Forty-seven people served as either interviewing judges, meeting one-on-one with students over Zoom, or as general judges, asynchronously reviewing student video presentations and papers. Judges submitted feedback on the projects through a Google Form located on a dedicated project webpage. All Newton Country Day parents were given access to view the students’ projects, adding to the community feel of the symposium. A benefit of the event being completely virtual was the opportunity for students to engage with alumnae who are not local to Newton.
"It is so important for our young researchers to meet women in STEM careers who have literally walked through the same hallways as them,” said Science Department Chair Dr. Rebecca Sen. “Conversing with our alumnae judges allows our students to see the broad scope of opportunities ahead of them in STEM fields.”
"It was just an incredible experience and opportunity,” commented symposium judge Rochelle Williams-Belizaire ’00. “Thank you for your amazing support of these young, female, driven scholars. I am very impressed."
For their projects, participants were required to submit a paper, a Google slide deck, and a 5-10 minute video. Each student researcher engaged in two Zoom interviews, lasting between 15-20 minutes, to discuss her project.
“Independent research, while a long process, is overall a fabulous and educational experience,” noted G. Hernandez ’24. “Highlights from my research include studying the deep sea in great depth and analysing existing data on the impacts of deep sea mining. The opportunity to study a subject you are passionate about, with some guidance, is remarkable. The virtual interviews were extremely helpful. To have heard from professionals about a topic they are interested and informed in was an incredible opportunity. While I already had a passion for marine biology, this project made me consider the specific aspects I’m interested in and helped to deepen my love of the ocean and the science surrounding it.”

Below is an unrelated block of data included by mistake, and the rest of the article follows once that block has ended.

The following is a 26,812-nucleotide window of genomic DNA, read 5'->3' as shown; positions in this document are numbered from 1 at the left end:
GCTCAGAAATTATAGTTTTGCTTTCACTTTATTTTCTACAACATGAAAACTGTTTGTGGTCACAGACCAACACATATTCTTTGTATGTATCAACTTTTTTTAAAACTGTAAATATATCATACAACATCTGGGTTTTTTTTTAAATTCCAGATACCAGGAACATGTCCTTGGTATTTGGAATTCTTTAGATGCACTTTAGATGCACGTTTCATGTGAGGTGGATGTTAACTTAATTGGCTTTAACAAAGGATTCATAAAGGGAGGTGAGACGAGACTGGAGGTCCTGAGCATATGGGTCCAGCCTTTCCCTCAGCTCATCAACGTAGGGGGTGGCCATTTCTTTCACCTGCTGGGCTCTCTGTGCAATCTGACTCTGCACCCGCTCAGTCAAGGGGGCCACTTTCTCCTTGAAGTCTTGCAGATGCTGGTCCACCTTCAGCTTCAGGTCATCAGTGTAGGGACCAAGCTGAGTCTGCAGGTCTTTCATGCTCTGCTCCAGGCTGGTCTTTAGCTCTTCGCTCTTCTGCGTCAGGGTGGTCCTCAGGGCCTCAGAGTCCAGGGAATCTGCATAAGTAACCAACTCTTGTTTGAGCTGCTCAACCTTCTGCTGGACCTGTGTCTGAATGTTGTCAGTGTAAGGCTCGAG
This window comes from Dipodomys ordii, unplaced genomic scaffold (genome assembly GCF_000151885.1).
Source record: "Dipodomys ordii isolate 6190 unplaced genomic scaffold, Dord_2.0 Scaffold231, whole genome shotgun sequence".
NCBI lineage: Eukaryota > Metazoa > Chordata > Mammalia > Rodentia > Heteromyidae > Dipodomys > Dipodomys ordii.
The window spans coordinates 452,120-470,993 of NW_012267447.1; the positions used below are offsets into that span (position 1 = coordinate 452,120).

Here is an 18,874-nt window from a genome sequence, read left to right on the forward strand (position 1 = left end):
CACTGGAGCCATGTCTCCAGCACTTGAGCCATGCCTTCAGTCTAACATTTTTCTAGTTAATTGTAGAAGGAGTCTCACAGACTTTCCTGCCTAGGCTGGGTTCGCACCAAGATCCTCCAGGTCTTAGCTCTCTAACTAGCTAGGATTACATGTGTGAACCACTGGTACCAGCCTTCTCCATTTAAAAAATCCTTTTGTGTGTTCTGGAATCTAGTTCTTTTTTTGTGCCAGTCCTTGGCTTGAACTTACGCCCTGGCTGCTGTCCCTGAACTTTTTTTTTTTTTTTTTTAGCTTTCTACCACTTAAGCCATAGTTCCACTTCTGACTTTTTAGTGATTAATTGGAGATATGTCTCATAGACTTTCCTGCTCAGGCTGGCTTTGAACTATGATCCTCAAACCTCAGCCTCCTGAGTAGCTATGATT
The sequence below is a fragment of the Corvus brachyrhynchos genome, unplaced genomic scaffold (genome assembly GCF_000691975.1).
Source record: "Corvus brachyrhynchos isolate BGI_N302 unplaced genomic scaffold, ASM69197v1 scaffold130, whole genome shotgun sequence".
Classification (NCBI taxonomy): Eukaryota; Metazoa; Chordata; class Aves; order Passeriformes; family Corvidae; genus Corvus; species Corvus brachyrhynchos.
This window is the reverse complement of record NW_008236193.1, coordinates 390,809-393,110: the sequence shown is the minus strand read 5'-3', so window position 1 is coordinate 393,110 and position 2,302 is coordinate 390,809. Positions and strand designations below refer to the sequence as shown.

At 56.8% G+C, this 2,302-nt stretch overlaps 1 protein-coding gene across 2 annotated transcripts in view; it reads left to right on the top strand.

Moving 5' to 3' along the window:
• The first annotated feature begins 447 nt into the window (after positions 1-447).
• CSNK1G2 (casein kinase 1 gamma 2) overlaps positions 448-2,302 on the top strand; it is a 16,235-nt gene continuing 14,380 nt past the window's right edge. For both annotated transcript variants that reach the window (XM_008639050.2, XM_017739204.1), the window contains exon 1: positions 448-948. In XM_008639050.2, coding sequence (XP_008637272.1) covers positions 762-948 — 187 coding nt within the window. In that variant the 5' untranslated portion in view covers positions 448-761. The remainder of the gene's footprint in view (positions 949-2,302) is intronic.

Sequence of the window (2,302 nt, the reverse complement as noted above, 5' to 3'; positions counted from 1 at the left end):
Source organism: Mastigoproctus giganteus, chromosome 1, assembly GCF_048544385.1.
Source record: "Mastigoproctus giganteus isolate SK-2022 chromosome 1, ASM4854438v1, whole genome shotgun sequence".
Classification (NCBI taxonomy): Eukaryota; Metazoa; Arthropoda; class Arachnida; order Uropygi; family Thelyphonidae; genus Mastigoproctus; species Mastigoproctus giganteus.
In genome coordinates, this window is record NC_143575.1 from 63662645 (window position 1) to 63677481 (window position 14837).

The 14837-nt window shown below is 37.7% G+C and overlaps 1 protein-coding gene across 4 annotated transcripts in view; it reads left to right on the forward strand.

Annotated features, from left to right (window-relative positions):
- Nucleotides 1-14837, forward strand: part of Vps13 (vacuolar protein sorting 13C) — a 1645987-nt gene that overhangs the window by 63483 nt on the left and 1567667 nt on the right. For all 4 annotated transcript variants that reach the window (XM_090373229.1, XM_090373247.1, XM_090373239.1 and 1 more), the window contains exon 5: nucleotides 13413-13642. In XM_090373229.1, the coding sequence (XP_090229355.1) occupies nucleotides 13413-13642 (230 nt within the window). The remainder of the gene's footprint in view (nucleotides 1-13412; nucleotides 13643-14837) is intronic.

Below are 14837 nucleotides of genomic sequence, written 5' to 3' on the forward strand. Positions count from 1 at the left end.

“My favorite part about the research process was being able to take something I was curious about outside of school and dive into it with the support of my faculty mentor and the entire Science Department,” said M. Heeney ’21, whose project was titled “Factors Contributing to Spartina alterniflora Recession in Tidal Salt Marsh Areas.” “Being able to connect with parents and alumnae was such a rewarding experience. Not only did they offer great feedback on my project, but they also gave incredible insight into their journey with science and the endless paths I could go down in the future.”
"I studied combination therapies to treat Extensive-Stage Small Cell Lung Cancer,” explained E. Addona ’22, who participated in Independent Research for the third year in a row. “Through my research, I learned that it is an understudied medical field that has many emerging and novel chemotherapy and immunotherapy treatments still in early clinical trial testing. Studying combination therapies has really interested me because lung cancer accounts for about 25% of all cancer cases, and still can be considered an understudied aspect of medicine. I plan to continue this project next year and analyze how some of the combination treatments I studied this year affect patients.”
“What I enjoyed most was receiving data from participants,” explained N. Grimes ’24, when referring to her project “Blinded by the Light” about the effects of screen time as it relates to computer-vision syndrome. “I constructed a survey that relied on human participants for the data. Every time I looked at the number of people who participated in my survey it was greater than the time before and made me excited. Both of my judges did something completely different within the field of science and it made me think about another route I could take in the future for a project.”
Following the symposium, students submitted their projects to the Massachusetts Region V Science and Engineering Fair. The regional fair was an asynchronous, virtual event. At the conclusion, eight NCDS projects were recognized.
E. Lesher ’22
E. Addona ’22
I. Adarme ’24
N. Grimes ’24
M. Heeney ’21
G. Hernandez ’24
A. Reddy ’24
M. Hickey ’24
All 11 of Newton’s Independent Research students will advance to the virtual Massachusetts Science and Engineering Fair on April 29-30.
We are so grateful to our judges, who provided thoughtful, supportive, and constructive feedback to our students,” said Dr. Sarah Webster, Director of the Independent Research program. “The students made revisions to their presentations before submitting them to the Regional Science and Engineering Fair. All 11 projects advancing to the State Fair, the most we have sent in at least 13 years, is a remarkable achievement in any year, but amazing in the midst of a year filled with the challenges of a pandemic.”
"The various restrictions caused by the ongoing public health crisis certainly presented numerous challenges for our students researchers,” Sen concluded. “In the face of these obstacles, these young women have remained ignited by the prospect of scientific discovery, they have persisted through these difficult circumstances, and they have learned a tremendous amount about their topic of interest. Needless to say we are extremely proud of these impressive young women."